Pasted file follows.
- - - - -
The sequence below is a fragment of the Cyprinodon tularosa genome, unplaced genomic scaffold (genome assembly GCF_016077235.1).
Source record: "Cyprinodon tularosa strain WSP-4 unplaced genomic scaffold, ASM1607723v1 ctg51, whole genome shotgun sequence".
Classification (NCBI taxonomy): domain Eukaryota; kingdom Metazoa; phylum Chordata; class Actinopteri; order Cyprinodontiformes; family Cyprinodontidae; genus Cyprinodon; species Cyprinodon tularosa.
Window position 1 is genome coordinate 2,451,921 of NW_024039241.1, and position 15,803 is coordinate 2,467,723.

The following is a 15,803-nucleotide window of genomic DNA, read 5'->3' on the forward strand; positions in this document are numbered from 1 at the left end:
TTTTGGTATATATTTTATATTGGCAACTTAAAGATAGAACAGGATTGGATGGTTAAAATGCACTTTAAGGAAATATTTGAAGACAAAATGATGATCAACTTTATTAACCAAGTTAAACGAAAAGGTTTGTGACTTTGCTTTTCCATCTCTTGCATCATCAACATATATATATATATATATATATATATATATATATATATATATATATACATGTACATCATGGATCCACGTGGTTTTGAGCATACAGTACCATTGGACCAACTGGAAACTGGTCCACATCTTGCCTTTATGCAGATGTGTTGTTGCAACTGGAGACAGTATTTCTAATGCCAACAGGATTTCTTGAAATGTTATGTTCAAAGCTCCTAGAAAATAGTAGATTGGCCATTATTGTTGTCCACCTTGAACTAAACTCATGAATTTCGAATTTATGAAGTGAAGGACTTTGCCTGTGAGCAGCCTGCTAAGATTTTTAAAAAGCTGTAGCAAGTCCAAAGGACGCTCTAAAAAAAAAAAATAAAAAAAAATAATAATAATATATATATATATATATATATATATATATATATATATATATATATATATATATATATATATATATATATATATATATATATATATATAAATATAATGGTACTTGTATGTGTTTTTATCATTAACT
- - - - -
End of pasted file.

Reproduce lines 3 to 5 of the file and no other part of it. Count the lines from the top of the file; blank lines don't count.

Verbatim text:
Classification (NCBI taxonomy): domain Eukaryota; kingdom Metazoa; phylum Chordata; class Actinopteri; order Cyprinodontiformes; family Cyprinodontidae; genus Cyprinodon; species Cyprinodon tularosa.
Window position 1 is genome coordinate 2,451,921 of NW_024039241.1, and position 15,803 is coordinate 2,467,723.

The following is a 15,803-nucleotide window of genomic DNA, read 5'->3' on the forward strand; positions in this document are numbered from 1 at the left end: